Bioenergy is renewable energy made from any organic material from plants or animals. Sources of bioenergy are called "biomass," and include agricultural and forestry residues, municipal solid wastes, industrial wastes, and terrestrial and aquatic crops grown solely for energy purposes. Biomass is an attractive petroleum alternative because it is a renewable resource that is more evenly distributed over the Earth's surface than finite energy sources, and it may be exploited using more environmentally friendly technologies. Today, biomass resources are used to generate electricity and power, and to produce liquid transportation fuels, such as ethanol and biodiesel. Ethanol is the most widely used liquid transportation fuel, or biofuel. Currently, a majority of ethanol is made from corn, but new technologies are being developed to make ethanol from a wide range of renewable agricultural and forestry resources.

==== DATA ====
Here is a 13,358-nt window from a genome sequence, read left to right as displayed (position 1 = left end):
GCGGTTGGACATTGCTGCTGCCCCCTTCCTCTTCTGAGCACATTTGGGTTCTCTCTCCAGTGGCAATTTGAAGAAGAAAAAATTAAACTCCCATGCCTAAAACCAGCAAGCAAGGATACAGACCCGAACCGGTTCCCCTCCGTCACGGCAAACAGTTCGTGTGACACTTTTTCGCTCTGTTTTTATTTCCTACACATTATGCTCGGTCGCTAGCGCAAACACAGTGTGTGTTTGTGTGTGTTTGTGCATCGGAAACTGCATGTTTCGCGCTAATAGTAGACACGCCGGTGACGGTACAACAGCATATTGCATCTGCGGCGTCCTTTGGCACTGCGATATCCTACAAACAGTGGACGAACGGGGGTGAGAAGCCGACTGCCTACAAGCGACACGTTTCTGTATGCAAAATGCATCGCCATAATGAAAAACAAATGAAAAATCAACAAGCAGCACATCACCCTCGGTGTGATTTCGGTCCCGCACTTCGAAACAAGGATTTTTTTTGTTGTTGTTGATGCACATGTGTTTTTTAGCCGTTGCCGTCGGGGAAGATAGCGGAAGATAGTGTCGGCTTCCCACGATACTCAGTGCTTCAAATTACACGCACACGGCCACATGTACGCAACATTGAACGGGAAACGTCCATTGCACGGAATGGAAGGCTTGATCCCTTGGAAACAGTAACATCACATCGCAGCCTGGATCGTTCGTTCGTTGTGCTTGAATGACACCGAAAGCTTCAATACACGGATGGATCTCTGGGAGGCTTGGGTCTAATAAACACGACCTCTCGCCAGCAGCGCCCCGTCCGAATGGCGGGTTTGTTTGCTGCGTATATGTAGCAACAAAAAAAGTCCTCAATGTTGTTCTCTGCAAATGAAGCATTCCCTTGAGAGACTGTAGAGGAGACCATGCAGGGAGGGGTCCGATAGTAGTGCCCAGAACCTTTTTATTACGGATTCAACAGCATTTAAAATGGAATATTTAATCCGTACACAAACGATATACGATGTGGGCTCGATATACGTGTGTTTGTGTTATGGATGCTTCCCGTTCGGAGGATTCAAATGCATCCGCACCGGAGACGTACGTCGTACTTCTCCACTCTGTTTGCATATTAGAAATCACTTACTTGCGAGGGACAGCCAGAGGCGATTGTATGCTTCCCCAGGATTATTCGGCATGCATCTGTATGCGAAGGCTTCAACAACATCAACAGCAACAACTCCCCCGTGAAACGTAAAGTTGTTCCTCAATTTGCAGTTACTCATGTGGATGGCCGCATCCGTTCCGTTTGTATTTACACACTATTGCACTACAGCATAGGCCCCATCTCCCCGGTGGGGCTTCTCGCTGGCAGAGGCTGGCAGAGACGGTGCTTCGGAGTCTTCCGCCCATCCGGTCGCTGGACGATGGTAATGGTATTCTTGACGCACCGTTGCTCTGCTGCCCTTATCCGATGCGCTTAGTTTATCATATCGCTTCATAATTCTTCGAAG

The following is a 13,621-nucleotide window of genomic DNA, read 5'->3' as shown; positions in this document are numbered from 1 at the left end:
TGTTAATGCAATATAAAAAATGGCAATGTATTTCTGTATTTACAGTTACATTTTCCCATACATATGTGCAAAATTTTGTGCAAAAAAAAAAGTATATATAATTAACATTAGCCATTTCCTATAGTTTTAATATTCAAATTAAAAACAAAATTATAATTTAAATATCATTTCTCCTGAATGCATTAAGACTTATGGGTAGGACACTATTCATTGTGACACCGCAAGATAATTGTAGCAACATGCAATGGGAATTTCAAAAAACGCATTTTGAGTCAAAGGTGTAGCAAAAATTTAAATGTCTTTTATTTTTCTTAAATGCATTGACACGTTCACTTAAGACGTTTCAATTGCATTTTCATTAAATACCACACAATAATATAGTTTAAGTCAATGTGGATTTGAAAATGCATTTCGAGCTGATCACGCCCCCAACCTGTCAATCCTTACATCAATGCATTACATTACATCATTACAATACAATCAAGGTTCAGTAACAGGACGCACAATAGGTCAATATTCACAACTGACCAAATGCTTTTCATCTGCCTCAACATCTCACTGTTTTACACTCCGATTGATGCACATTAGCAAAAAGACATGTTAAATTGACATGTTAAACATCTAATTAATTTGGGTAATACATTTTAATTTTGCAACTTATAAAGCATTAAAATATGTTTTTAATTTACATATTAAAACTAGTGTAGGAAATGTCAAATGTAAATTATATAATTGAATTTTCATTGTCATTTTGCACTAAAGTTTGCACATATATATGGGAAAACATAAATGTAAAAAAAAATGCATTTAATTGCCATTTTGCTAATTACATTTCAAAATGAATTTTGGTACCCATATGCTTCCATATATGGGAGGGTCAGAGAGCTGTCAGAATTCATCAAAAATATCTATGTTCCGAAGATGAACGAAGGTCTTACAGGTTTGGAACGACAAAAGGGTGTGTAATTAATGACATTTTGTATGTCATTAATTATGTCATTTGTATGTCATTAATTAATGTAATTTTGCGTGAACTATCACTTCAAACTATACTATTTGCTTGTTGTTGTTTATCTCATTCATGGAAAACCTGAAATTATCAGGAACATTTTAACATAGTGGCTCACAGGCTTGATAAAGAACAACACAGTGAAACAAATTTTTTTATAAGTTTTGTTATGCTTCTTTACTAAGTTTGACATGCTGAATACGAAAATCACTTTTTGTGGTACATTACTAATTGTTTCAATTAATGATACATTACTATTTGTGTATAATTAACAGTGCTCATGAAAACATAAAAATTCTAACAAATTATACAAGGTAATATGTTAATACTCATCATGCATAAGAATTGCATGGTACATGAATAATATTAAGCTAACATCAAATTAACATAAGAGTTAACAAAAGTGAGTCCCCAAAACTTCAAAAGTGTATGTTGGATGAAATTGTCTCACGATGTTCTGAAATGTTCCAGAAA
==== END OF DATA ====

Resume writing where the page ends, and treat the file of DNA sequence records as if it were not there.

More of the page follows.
Biodiesel is made by combining alcohol (usually methanol) with vegetable oil (usually soybeans and peanuts), animal fat, or recycled cooking grease. It can be used as an additive (typically 20%) to reduce vehicle emissions or in its pure form as a renewable alternative fuel for diesel engines and home heating oil.
According to tests conducted by the U.S. Department of Energy, when used as a vehicle fuel, biodiesel offers some tailpipe and considerable greenhouse gas (GHG) emission benefits over conventional gasoline and diesel fuels.